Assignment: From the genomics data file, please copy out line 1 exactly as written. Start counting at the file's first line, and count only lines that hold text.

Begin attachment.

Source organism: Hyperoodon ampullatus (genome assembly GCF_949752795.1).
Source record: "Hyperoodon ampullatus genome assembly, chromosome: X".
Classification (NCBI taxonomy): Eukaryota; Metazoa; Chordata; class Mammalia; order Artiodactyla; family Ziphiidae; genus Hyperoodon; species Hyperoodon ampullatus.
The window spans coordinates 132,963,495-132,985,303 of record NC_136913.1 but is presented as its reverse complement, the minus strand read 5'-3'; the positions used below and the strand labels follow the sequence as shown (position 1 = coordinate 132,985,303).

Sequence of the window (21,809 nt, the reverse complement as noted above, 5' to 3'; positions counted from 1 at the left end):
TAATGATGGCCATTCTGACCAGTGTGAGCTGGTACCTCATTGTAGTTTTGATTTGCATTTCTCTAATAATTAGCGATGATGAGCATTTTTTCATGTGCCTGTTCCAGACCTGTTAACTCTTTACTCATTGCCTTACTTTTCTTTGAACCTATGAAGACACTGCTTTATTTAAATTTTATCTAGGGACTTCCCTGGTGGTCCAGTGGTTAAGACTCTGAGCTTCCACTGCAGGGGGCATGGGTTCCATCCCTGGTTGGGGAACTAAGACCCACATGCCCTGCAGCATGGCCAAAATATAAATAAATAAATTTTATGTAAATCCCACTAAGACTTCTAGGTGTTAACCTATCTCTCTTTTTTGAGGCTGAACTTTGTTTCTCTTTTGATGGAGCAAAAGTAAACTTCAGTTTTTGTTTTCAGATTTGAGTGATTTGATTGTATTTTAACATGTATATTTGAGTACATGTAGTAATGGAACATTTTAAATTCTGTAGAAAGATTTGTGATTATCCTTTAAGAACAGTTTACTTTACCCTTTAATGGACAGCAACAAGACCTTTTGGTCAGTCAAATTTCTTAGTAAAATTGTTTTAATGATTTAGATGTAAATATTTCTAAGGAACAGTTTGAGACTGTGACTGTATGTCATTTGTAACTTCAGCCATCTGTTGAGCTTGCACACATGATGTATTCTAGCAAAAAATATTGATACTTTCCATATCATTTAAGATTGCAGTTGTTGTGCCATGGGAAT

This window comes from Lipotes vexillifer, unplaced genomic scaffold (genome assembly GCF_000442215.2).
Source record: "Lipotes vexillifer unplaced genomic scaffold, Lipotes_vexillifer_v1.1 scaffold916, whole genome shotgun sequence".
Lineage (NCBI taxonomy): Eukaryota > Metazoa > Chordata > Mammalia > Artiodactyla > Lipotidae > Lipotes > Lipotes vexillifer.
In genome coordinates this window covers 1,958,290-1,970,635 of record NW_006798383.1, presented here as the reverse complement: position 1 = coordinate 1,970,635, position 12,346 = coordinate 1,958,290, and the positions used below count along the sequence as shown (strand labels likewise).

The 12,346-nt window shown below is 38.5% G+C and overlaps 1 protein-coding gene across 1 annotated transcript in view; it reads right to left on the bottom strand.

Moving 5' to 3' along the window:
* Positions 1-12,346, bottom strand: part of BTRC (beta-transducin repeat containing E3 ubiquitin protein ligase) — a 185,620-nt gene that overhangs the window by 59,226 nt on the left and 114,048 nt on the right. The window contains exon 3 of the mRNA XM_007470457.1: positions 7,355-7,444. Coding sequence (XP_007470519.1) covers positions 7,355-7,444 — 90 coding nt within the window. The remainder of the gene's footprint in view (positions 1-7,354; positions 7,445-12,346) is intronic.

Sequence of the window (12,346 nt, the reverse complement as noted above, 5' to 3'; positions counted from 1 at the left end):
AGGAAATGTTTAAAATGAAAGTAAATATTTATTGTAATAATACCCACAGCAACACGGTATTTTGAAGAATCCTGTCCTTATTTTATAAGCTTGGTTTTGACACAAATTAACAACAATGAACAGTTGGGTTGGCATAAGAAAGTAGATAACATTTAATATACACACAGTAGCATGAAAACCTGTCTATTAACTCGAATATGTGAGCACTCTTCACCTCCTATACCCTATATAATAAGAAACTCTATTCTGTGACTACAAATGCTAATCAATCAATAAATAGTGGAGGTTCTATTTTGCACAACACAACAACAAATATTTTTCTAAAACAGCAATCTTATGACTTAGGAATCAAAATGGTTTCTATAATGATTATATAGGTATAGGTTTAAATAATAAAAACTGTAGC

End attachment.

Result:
Source organism: Hyperoodon ampullatus (genome assembly GCF_949752795.1).